Follow the Rules
What does ‘recycled’ mean to you? New guide requires precision
Now that the Federal Trade Commission’s new Green Guides are in effect, restaurant industry and other franchisors can expect big changes in several elements of their business.
For starters, marketers who pitch products as environmentally friendly have to back up their claims or face fines. If the FTC finds product marketing misleading, it will begin filing suits against the companies in question, just as it does for health claims made by food manufacturers. Precise verbiage in product descriptions will be important, but there are many other changes to come.
Product descriptions, certifications and seals of approval will be highly monitored and items that were once included in a supplier’s “green” or “environmentally friendly” product category will most likely change designations in the coming months.
For example, traditional plastic foodservice products made from Recycled Polyethylene Terephthalate (PET) are often labeled as “made from recycled content.” But producing claims such as “green, made with recycled content” may be deceptive if the environmental costs of using recycled materials outweigh the environmental benefits of using the product.
Similarly, Oxo Degradable plastics may also be affected by the FTC’s updates. These chemically enhanced materials are found in items like cutlery, containers and trash liners and are marketed as green. Under the new guidelines, marketers are required to prove their degradable claims. The guides state that entire products or packages declared as solid waste must break down and return to nature within one year.
Increase in innovation
The field of suppliers and companies that provide these coveted products and that award certifications is likely to change in size, but now there is a clearer vision of what is acceptable to meet these newly defined standards. As the demand for green products continues to grow there will be an increase in innovation and research for materials that break down, contributing to a reduction in the waste stream.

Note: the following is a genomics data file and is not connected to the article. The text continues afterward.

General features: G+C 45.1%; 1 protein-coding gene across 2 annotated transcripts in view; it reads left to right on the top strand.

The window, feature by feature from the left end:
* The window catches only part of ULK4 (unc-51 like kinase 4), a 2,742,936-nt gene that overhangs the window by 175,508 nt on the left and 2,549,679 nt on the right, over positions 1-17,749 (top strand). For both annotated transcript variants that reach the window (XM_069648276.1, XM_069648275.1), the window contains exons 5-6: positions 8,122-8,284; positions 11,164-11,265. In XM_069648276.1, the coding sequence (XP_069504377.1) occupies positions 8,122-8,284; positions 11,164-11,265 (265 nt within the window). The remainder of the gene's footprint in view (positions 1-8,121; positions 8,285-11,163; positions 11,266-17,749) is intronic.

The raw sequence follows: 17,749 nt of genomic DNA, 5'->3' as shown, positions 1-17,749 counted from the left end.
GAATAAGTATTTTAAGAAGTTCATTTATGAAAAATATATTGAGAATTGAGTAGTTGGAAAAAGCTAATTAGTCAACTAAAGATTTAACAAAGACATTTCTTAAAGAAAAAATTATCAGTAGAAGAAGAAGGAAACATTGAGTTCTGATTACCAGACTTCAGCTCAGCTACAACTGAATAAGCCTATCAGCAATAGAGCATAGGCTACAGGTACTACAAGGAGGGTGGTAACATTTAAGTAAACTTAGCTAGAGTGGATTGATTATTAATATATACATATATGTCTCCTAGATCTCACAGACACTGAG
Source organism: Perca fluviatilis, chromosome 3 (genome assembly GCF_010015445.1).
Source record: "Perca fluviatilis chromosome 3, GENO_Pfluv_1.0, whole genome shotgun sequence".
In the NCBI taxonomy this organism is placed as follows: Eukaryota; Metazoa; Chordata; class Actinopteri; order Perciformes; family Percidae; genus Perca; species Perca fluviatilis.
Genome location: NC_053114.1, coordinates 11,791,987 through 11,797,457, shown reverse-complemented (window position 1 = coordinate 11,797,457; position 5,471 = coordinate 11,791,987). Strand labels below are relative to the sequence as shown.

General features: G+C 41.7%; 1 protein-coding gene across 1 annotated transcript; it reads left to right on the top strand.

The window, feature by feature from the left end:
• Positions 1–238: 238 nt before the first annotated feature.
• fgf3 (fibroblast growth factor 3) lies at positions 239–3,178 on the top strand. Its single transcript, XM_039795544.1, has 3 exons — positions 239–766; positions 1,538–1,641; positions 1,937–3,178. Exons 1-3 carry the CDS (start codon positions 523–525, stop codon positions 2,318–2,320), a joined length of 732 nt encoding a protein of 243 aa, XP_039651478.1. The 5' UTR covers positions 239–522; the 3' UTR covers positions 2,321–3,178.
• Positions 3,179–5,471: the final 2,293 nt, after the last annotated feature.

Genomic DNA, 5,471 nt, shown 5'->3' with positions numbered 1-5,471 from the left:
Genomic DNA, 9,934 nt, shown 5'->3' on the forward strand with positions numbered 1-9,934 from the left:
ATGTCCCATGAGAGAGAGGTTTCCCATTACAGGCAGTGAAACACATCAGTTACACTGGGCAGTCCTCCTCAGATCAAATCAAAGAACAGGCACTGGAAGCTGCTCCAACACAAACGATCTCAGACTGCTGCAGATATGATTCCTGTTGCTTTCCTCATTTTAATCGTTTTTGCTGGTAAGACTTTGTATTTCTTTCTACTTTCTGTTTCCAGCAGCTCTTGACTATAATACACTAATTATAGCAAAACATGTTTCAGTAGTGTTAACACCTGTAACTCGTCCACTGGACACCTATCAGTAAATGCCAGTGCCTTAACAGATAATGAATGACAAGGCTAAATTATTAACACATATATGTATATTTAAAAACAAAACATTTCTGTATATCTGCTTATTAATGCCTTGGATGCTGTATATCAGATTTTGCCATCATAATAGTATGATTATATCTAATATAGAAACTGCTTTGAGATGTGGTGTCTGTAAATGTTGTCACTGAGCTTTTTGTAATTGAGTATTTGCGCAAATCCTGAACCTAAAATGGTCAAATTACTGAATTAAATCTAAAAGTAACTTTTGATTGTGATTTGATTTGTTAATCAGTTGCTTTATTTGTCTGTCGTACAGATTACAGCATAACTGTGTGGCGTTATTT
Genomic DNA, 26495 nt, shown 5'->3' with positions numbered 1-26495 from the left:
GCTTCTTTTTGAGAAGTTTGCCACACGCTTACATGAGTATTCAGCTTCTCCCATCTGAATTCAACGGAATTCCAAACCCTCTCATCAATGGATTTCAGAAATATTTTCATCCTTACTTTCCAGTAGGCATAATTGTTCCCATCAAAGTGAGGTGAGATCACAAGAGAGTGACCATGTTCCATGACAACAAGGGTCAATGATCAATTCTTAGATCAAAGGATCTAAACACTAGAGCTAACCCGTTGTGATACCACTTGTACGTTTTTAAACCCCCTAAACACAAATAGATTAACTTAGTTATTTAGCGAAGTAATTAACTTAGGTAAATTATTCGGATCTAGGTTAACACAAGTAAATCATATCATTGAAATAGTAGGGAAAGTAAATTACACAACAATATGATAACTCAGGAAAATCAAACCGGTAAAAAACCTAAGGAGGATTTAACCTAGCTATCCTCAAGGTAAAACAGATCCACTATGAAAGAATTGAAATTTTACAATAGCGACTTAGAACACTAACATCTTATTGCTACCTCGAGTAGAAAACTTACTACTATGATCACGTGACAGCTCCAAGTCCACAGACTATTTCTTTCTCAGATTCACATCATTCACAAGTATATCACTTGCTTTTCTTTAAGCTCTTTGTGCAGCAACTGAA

Green restaurant programs can be significant points of differentiation for an operator in a highly competitive industry. Foodservice operators will need to align themselves with the right sources.
The business relationship between distributors and operators will be tested and both sides will need education about the nuances in the new Green Guides. A sense of accountability surrounding “eco-friendly” programs will also emerge based on how they are presented to the public.
No longer acceptable
Recently, we saw studies and stories by CBS News about the illegitimacy of starch-based cutlery that has flooded the market over the past decade. This cutlery was marketed as “compostable” and in some cases reports show the cutlery can have as much as 20 percent plastic in its ingredient mix. This will no longer be tolerated or acceptable.
Product selection for compostable and green items may be limited because this category is still relatively new, but demand will continue to exist in major metropolitan areas and innovation will follow. There will be room for new suppliers and products, which will drive enhanced product performance.
With an open mind, foodservice operators can still maintain competitive operating budgets while keeping on the right side of the guidelines, meeting the expectations of customers, and doing their part to contribute to waste stream reduction.
Scott Attman is a third-generation family member-owner of Acme Paper and Supply Co., distributor of sustainable products. Reach him at firstname.lastname@example.org.